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Tyree Lawson

Other Philadelphia Exonerations
At about 12:30 a.m. on July 11, 2006, shots were fired into a house on the west side of Philadelphia, Pennsylvania. One bullet grazed the forehead of 16-year-old Rashan Brown, requiring stitches and a trip to the hospital.

Officers James Mostiller and Dennis Slobodian responded to the shooting and interviewed witnesses. Detective Mary Kuchinsky interviewed Brown at the hospital. According to her notes of the interview, Brown told her that he had recently received a series of threatening telephone calls from Ameen Lawson, who had been dating Brown’s sister, Naimah Freeman. After the couple broke up, Brown and Freeman had fought with Ameen Lawson over some belongings.

According to Kuchinksy’s notes, Brown said that he heard a knock on the door just before the shooting. He asked who it was, but nobody answered. Brown said he looked through the peephole and saw Ameen Lawson and his brother, 27-year-old Tyree Lawson. He said a shot came through the door as he turned around, and he heard at least two shots.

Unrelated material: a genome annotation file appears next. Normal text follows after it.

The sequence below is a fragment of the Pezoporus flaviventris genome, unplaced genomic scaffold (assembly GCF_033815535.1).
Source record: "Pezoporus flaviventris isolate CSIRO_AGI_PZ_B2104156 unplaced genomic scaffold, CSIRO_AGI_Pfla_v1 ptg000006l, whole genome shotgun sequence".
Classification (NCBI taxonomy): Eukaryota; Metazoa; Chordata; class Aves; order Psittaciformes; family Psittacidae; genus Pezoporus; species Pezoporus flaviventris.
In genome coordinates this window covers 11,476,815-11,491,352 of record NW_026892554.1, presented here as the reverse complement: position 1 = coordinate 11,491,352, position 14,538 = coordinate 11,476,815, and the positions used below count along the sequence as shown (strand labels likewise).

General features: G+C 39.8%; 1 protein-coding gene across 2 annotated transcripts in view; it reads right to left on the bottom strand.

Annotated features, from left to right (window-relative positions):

According to Kuchinksy’s notes, which Brown initialed, Brown said he did not see either man holding a gun but that he had seen Tyree Lawson with a weapon two days earlier.

Freeman was also interviewed by the police. She said that she did not see either Tyree Lawson or his brother outside the house at the time shots were fired.

Police issued an arrest warrant for Tyree Lawson on July 19, 2006 and arrested him nearly two years later, on April 17, 2008, charging him with attempted murder, aggravated assault, conspiracy to commit murder, and two weapons charges.

In the months after Lawson’s arrest, prosecutors with the Philadelphia County District Attorney’s Office asked for several continuances in the case because Brown refused to testify at a preliminary hearing.

At a hearing on June 25, 2008, Brown again failed to appear. Prosecutors now called Freeman as a witness. She testified that she had been in a downstairs bedroom of the house and saw Tyree Lawson shoot Brown.

Lawson had an alibi for the night. He said he was about seven miles away, taking care of his sister, Squanetta Lawson, who had brain cancer. Squanetta was in the courtroom and confronted Freeman after her testimony.

The judge then ordered Squanetta to testify. She said that Freeman had told her that she would implicate Tyree Lawson unless Squanetta paid her between $5,000 and $10,000.

Prosecutors dismissed the case in October 2008, then refiled it on March 23, 2009. Lawson’s one-day bench trial took place in the Philadelphia Court of Common Pleas on October 9, 2009.

Brown testified and said he did not see Tyree Lawson at his house on July 11, 2006. The prosecutor confronted him with Kuchinsky’s report, and Brown denied making the statements attributed to him. The prosecutor would later say that Brown’s testimony reflected the city’s “no-snitching” culture.